Mike Parker

You’re going out for a special night on the town with that special someone in your life. Everything is going to be perfect; from the right table at the right restaurant, to the before-dinner drinks, to appetizers, to the perfectly paired wine, to the oh-so-decadent dessert. Yes, it’s going to worth it, just to see that smile, but all that perfection comes at a price. And when it comes time to pay the piper, don’t forget the tip.

Whether you’re going out for a fancy feast, or just for drinks at your favorite watering hole, the people who serve you depend on tips for their living. But let’s be honest—knowing who to tip and how much is appropriate can be more than a bit perplexing. This simple guide can help eliminate some of the guess work from gratuities.

Hostess/Maitre D’: No tip necessary, but if they go out of their way to secure a table on a busy night, or if you come in with a large party, without a reservation, and they make it happen, tipping $10-$20 wouldn’t be unwelcome.

Wait Staff: 15-20 percent is customary, but there are exceptions. For example, if you linger over your dessert and after dinner drinks and gaze lovingly into your companion’s eyes making romantic small talk for way past the normal time, you should tip your server extra. Keep in mind that you are, in effect, ‘renting’ the space where your server makes her living. If your server provides exceptional service, tip more. If the food was sub-par, don’t take it out on the server by leaving a sub-par tip. The server has no control over how the food tastes. If the service is exceptional, leaving a bigger tip. If the service is lousy, you should still leave the minimum 15 percent, although you might want to have a word with the manager about it.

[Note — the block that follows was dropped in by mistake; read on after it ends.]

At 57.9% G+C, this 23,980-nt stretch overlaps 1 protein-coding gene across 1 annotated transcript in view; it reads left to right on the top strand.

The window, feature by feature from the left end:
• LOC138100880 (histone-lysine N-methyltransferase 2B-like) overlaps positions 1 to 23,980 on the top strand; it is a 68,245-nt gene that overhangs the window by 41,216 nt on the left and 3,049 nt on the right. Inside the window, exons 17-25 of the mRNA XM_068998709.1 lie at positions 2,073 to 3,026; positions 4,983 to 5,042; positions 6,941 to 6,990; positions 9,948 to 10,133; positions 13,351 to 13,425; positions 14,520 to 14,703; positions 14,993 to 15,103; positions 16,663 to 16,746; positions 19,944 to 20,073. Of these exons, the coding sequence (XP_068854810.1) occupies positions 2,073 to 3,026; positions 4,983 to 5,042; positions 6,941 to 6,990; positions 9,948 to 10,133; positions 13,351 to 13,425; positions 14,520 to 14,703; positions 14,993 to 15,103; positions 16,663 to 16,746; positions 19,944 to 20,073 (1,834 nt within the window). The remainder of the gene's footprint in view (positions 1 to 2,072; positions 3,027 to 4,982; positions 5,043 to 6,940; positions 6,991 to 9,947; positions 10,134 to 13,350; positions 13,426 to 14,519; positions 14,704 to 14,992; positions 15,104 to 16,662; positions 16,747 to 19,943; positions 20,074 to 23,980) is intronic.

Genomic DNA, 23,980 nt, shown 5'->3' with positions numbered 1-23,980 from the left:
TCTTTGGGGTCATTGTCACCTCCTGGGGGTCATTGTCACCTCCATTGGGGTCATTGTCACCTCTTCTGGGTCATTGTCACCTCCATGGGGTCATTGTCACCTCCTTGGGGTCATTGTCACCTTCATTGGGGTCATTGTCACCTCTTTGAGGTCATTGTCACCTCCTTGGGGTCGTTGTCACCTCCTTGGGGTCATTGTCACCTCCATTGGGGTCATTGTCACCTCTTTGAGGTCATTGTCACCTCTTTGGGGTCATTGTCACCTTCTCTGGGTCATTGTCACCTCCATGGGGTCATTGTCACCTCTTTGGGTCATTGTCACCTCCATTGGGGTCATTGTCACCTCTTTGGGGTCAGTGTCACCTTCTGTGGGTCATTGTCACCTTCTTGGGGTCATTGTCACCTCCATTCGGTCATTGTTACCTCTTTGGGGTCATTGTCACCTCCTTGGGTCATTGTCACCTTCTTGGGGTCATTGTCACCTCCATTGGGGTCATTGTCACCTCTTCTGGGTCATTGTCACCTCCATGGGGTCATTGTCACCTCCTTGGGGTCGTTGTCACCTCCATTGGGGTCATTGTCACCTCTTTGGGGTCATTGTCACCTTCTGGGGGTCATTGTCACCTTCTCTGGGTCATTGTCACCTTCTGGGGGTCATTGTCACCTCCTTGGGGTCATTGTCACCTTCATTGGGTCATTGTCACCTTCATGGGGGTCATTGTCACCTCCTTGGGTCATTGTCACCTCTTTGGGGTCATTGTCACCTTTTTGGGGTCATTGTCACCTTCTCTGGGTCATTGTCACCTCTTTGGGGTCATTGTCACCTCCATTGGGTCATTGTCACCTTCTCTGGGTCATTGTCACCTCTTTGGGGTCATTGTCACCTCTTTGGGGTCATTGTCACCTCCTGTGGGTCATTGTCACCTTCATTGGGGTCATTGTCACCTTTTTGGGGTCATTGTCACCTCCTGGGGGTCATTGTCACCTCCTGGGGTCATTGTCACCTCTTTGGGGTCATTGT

Bartender: If you’re at the bar while waiting for a table, tip the bartender $1-$2 per drink. If you’re at the bar with your buddies watching the game and whooping it up, tip the standard 15-20 percent.

Chef/Kitchen Staff: This one is completely discretionary. Executive chefs at high dollar restaurants are well compensated, and tipping is completely unnecessary. But in most other establishments, the kitchen staff works hard preparing the food you eat. If the meal is exceptional, adding an extra 5 percent to the tip and designating that it goes to the kitchen staff would be a welcome surprise. And you might be surprised at how much better your meal is next time you dine there.

Base your tips on the pre-tax cost of the meal before any discounts are included. Some establishments automatically add the gratuity. In these establishments there is no need to tip additionally except for exceptional service.

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